• Felts,
  • Caulking,
  • Putties,
  • Joint compounds,
  • Adhesives,
  • Interior surfaces of duct work in buildings where there was past airborne contamination with asbestos fibres,
  • Car and truck brake pads, and 
  • Vehicle transmission components, such as clutches.

What are the duties of employers, contractors and owners to protect the health of the workers exposed to asbestos? 

The Saskatchewan Occupational Health and Safety legislation outlines preventive and protective requirements specific for workplaces where there is the likelihood of worker’s exposure to asbestos dust.   

Construction workers may be exposed to asbestos dust while undertaking different asbestos processes. 

Employers, contractors, and owners all have responsibilities in ensuring that the exposure to asbestos is prevented or minimized in the workplace.

Employers, contractors and owners must:

  • Not install crocidolite or mixtures containing crocidolite, or spray asbestos-containing materials.   
  • Make sure that a competent person identifies all asbestos-containing materials and all materials likely to contain asbestos, as well as all materials likely to contain asbestos that are damaged and may release asbestos into the air.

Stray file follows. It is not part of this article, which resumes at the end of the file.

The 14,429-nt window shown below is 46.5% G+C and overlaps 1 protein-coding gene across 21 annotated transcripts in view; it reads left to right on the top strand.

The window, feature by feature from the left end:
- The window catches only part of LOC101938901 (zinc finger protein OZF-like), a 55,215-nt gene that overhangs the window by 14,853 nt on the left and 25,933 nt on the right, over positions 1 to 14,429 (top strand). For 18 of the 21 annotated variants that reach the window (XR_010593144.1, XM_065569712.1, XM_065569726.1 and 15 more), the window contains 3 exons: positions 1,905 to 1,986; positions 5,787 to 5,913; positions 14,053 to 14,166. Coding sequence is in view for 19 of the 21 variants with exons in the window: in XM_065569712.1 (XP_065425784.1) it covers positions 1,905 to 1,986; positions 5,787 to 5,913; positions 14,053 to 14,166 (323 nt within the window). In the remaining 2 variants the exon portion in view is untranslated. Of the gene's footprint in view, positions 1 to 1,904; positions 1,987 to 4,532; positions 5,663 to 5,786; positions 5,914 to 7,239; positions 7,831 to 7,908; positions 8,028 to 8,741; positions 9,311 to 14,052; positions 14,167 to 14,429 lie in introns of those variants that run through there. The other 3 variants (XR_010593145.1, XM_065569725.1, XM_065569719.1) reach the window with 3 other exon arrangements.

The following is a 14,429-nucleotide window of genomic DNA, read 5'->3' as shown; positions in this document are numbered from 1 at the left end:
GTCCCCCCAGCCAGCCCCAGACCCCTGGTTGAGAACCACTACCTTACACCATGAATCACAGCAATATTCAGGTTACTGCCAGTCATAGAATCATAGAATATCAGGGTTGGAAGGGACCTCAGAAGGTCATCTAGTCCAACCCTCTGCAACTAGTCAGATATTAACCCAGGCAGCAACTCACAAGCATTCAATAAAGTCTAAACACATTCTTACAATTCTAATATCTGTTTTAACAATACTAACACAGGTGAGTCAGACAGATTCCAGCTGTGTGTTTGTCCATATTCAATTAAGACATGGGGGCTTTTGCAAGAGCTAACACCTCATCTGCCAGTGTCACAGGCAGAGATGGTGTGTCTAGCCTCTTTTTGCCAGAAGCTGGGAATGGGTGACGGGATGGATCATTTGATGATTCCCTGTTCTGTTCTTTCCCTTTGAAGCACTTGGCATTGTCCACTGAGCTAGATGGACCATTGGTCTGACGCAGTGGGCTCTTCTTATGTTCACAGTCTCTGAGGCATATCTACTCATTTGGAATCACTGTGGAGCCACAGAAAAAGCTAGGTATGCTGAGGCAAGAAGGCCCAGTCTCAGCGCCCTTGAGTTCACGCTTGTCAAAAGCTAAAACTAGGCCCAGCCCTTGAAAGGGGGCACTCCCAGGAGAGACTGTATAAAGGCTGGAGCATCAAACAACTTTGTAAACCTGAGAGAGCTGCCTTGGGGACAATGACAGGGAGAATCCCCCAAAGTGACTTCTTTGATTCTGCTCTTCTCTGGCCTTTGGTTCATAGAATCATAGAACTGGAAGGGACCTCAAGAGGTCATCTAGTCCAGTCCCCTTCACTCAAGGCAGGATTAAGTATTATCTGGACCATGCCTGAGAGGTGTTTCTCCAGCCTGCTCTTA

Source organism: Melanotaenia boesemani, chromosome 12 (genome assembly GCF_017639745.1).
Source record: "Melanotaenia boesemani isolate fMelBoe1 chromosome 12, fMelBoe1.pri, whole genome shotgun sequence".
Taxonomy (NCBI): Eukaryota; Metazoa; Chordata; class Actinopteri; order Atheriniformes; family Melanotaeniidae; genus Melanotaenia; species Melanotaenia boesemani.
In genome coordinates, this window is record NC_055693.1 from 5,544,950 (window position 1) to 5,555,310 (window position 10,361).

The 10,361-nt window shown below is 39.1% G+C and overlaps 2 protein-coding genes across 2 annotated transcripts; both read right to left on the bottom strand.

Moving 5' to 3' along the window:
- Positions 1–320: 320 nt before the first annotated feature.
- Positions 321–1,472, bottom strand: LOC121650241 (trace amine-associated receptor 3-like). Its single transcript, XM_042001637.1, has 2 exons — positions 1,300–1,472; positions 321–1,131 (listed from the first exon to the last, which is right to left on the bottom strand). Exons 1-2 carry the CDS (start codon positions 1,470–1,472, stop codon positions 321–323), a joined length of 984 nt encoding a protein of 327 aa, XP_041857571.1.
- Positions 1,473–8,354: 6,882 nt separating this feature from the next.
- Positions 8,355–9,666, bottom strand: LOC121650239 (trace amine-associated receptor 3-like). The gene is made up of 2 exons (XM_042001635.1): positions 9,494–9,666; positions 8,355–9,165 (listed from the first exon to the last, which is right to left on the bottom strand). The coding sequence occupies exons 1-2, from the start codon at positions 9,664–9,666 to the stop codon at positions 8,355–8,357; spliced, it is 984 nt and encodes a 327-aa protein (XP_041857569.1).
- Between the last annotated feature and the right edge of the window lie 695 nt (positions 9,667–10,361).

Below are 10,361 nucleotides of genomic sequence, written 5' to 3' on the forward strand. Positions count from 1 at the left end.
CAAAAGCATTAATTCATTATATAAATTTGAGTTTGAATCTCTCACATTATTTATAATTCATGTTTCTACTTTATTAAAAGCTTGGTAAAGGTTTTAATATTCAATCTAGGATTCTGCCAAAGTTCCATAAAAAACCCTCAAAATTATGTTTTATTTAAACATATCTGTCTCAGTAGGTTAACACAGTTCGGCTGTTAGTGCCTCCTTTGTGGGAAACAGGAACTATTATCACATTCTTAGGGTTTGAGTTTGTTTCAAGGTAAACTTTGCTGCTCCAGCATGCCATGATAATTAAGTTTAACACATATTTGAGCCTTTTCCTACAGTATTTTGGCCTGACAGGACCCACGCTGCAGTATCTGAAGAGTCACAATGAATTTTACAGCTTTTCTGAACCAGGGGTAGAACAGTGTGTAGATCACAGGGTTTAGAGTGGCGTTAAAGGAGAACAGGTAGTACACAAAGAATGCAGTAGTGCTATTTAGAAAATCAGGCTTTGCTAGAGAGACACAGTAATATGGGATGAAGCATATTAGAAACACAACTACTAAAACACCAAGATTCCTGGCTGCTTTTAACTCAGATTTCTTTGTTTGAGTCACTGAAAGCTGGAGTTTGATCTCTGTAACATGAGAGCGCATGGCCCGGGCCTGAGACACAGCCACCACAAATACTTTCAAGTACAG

• Give notice to the division not later than 14 days before beginning a high-risk asbestos process.   
  • Maintain a written record of the inventory of materials containing or likely to contain asbestos.  This inventory includes its location, characteristics, and accessibility. The inventory must be updated each time an asbestos material is removed or added to the place of employment and a copy of the record made readily available to the Occupational Health Committee (OHC), the representative, and the workers.     
  • Ensure that all materials containing asbestos are labelled as asbestos and their presence and location is indicated by placards or on plans and maps containing warnings regarding the health risks of asbestos inhalation.   
  • Provide all employers, contractors, or self-employed persons who may be at risk from an asbestos process, the information about the presence, characterisitics, and location of the asbestos-containing, or likely to contain, materials.   
  • Inspect regularly all friable asbestos-containing materials and all sprayed-on asbestos surfaces to ensure that they are in good condition and not likely to release in the air any asbestos dust.